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Bold Predictions Part 1: Myth Busting

Bold Predictions Part 1: Myth Busting

Bold Predictions, Part 1: Myth Busting

There are a lot of myths floating around out there surrounding Sunday’s game. Since you can only break down a game if you’re looking at the facts, not at popular misconceptions, here are a few of those myths and where they fall apart:

Myth #1: The Cowboys dominated for the first 55 minutes the first time the two teams played.

The Facts: Dallas led just 3-0 after 30 minutes of play. At that time, they had gained 105 yards, 42 of them on their opening drive that resulted in a missed field goal. The Redskins had gained 84 yards. Certainly advantage Dallas, but nothing remotely resembling domination. Early in the third quarter, the statistical tide turned when the Cowboys scored on a trick play, the flea flicker with Bledsoe to Jones to Bledsoe to Glenn for a 70-yard touchdown. When the Redskins took possession with 5:58 to play following a Cowboy field goal to make it 13-0, Dallas had outgained the Redskins 282-178. A solid advantage, one that pretty well reflected the 13-0 score. That’s hardly anyone’s definition of domination, however, especially considering that a fourth of Dallas’ yards had come on one trick play.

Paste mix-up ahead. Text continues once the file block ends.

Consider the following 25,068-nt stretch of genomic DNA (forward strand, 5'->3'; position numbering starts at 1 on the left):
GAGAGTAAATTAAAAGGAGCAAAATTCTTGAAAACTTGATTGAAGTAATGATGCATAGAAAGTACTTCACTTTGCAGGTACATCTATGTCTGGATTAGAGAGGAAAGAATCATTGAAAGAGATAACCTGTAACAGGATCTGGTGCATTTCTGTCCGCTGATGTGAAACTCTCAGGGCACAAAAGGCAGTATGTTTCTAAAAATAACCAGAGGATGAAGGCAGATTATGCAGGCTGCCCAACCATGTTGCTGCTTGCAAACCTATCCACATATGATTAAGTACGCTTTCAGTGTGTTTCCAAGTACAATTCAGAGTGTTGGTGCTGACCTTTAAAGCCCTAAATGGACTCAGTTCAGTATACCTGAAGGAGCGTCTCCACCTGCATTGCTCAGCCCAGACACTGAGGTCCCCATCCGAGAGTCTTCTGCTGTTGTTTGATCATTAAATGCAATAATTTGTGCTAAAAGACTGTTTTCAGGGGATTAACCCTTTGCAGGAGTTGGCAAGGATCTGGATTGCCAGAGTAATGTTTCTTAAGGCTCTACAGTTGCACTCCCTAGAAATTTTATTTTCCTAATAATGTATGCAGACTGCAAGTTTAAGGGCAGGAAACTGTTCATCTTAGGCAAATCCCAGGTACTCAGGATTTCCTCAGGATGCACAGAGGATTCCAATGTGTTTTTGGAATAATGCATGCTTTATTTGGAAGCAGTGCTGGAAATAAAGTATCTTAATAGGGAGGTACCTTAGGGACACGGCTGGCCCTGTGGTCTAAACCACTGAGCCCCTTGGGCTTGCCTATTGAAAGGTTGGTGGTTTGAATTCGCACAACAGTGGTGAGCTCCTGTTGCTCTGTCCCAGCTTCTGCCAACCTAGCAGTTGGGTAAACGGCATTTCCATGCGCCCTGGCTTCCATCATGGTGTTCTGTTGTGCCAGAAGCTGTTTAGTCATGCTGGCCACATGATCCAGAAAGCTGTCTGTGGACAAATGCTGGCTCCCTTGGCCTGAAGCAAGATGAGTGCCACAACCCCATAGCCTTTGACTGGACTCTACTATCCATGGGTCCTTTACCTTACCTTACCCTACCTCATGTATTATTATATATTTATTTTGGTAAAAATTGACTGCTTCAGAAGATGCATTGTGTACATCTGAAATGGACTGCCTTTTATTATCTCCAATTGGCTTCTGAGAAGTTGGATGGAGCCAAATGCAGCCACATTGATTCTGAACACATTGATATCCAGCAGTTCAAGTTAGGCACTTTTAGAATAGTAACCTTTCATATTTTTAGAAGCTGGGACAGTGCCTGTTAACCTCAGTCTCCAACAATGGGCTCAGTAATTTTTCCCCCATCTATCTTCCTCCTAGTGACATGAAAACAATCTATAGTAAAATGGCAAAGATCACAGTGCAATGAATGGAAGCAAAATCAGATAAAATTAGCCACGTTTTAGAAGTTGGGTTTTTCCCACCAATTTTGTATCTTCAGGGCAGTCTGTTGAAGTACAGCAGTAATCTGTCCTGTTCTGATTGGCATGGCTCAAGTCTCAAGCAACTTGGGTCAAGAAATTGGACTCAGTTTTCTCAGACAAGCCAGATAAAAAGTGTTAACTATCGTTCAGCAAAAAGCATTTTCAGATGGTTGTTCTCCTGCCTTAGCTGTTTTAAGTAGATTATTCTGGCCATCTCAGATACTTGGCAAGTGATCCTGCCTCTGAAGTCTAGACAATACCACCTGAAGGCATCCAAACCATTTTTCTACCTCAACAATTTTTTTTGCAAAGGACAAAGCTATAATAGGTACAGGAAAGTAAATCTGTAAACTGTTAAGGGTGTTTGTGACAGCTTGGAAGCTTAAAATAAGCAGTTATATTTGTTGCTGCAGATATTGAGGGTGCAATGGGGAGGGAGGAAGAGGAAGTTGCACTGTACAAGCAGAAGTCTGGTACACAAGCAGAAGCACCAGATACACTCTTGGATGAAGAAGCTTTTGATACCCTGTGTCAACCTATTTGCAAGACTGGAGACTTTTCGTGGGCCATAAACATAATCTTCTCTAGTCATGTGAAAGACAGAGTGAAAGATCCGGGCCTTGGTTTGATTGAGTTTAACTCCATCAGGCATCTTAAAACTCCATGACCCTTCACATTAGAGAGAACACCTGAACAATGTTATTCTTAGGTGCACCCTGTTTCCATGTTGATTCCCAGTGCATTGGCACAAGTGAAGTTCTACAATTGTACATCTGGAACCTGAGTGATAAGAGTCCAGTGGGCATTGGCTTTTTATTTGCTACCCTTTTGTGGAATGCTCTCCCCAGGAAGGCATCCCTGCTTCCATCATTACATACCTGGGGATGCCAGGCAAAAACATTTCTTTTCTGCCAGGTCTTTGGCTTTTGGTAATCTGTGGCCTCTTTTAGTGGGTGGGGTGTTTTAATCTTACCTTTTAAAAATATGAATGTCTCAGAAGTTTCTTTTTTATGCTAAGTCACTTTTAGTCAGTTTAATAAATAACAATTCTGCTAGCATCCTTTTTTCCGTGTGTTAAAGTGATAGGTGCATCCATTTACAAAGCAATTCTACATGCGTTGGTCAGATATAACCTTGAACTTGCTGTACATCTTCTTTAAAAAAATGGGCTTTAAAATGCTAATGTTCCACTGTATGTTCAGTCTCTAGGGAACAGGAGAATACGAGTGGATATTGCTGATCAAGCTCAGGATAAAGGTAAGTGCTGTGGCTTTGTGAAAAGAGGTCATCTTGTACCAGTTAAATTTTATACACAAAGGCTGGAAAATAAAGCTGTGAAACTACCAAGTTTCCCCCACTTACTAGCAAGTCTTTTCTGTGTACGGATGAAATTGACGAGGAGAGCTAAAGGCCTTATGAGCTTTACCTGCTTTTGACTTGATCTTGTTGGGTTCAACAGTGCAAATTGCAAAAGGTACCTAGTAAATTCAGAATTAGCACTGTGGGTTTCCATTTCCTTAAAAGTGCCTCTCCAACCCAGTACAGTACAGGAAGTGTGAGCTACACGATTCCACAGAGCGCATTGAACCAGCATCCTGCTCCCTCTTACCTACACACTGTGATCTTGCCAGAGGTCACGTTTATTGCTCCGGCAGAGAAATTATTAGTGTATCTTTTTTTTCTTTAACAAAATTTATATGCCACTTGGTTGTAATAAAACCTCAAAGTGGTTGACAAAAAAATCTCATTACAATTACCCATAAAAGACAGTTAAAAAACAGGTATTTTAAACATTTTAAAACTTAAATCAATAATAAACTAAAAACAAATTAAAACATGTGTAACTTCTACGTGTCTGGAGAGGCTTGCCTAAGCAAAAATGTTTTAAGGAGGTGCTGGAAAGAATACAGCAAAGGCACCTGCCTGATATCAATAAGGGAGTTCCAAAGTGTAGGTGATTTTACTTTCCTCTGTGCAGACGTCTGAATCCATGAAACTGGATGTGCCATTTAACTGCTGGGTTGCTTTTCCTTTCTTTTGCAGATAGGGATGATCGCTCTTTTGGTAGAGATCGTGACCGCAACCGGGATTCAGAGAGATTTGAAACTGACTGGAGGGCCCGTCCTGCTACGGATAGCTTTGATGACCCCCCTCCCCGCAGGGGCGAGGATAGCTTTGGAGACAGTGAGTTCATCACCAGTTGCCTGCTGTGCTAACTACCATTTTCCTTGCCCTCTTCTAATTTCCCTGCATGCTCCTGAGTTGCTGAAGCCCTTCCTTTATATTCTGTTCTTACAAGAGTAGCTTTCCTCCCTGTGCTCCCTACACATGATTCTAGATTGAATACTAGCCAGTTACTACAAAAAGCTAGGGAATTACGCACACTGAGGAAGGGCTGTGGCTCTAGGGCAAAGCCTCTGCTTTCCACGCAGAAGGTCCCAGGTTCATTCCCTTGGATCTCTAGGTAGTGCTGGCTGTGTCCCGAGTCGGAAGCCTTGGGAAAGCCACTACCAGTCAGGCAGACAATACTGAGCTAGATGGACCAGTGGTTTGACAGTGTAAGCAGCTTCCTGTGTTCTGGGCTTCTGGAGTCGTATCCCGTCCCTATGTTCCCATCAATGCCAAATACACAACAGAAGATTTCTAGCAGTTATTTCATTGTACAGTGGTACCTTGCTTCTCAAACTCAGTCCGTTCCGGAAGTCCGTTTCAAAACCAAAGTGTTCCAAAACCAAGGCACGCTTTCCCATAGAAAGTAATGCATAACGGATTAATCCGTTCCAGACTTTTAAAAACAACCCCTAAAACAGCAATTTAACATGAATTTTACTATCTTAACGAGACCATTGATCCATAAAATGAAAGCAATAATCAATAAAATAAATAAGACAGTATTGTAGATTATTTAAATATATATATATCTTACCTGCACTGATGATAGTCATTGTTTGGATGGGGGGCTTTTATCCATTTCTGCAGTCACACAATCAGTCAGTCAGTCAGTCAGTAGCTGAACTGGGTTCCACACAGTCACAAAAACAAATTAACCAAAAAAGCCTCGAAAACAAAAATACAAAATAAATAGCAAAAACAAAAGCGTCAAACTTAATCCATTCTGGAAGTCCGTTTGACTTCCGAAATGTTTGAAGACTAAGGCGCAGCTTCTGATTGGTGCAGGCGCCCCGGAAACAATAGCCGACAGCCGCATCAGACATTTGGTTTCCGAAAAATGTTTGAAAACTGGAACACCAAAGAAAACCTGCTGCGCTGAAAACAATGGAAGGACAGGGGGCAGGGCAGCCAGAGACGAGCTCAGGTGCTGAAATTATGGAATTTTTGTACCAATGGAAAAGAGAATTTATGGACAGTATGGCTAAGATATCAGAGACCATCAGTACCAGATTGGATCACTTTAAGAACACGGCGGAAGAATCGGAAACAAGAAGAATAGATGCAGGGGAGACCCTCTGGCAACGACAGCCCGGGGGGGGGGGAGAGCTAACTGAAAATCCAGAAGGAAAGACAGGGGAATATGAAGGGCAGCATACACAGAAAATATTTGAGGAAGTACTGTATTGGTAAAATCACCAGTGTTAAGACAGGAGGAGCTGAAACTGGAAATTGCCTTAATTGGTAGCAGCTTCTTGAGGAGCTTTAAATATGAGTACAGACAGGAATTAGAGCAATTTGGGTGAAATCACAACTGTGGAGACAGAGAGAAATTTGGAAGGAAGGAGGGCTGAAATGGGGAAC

Myth #2: The Redskins were lucky to win the last time the two teams played.

The Facts: Regardless of whatever supposed domination did or did not take place beforehand, I’m not exactly sure how you can say that the Brunell’s two touchdown passes to Moss were lucky or flukes or anything other than well-designed, well-executed football plays. The Redskins took advantage of the fact that safety Roy Williams isn’t very good in pass coverage. On its lone touchdown, Dallas took advantage of the fact that Sean Taylor likes to support against the run. Why to many the Redskins’ passes were somehow tainted and Dallas’ was just smart football I can’t figure out.